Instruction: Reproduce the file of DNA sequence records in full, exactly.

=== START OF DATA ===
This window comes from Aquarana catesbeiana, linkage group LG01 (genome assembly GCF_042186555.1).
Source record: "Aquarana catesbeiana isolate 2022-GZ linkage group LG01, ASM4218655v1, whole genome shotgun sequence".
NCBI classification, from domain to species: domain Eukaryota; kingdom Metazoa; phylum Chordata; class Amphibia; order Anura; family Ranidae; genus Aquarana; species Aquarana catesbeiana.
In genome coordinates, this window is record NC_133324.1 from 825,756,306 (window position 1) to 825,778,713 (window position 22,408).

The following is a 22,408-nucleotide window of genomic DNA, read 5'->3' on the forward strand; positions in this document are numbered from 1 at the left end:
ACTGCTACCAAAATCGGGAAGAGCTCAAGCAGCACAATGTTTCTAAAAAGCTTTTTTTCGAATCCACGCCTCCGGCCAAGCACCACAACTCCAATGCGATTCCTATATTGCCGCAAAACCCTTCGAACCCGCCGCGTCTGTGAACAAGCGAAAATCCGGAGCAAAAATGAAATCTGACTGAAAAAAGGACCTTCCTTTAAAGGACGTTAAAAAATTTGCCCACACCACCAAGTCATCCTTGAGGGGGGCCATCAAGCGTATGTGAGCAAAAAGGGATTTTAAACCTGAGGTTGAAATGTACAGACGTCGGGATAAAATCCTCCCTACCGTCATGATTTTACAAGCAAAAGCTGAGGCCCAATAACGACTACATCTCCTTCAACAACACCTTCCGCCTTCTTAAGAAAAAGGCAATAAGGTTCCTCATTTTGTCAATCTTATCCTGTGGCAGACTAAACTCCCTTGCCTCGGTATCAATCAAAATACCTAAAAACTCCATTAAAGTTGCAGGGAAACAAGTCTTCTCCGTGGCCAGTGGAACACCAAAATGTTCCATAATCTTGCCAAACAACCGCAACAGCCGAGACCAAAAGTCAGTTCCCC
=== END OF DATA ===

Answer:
This window comes from Aquarana catesbeiana, linkage group LG01 (genome assembly GCF_042186555.1).
Source record: "Aquarana catesbeiana isolate 2022-GZ linkage group LG01, ASM4218655v1, whole genome shotgun sequence".
NCBI classification, from domain to species: domain Eukaryota; kingdom Metazoa; phylum Chordata; class Amphibia; order Anura; family Ranidae; genus Aquarana; species Aquarana catesbeiana.
In genome coordinates, this window is record NC_133324.1 from 825,756,306 (window position 1) to 825,778,713 (window position 22,408).

The following is a 22,408-nucleotide window of genomic DNA, read 5'->3' on the forward strand; positions in this document are numbered from 1 at the left end:
ACTGCTACCAAAATCGGGAAGAGCTCAAGCAGCACAATGTTTCTAAAAAGCTTTTTTTCGAATCCACGCCTCCGGCCAAGCACCACAACTCCAATGCGATTCCTATATTGCCGCAAAACCCTTCGAACCCGCCGCGTCTGTGAACAAGCGAAAATCCGGAGCAAAAATGAAATCTGACTGAAAAAAGGACCTTCCTTTAAAGGACGTTAAAAAATTTGCCCACACCACCAAGTCATCCTTGAGGGGGGCCATCAAGCGTATGTGAGCAAAAAGGGATTTTAAACCTGAGGTTGAAATGTACAGACGTCGGGATAAAATCCTCCCTACCGTCATGATTTTACAAGCAAAAGCTGAGGCCCAATAACGACTACATCTCCTTCAACAACACCTTCCGCCTTCTTAAGAAAAAGGCAATAAGGTTCCTCATTTTGTCAATCTTATCCTGTGGCAGACTAAACTCCCTTGCCTCGGTATCAATCAAAATACCTAAAAACTCCATTAAAGTTGCAGGGAAACAAGTCTTCTCCGTGGCCAGTGGAACACCAAAATGTTCCATAATCTTGCCAAACAACCGCAACAGCCGAGACCAAAAGTCAGTTCCCC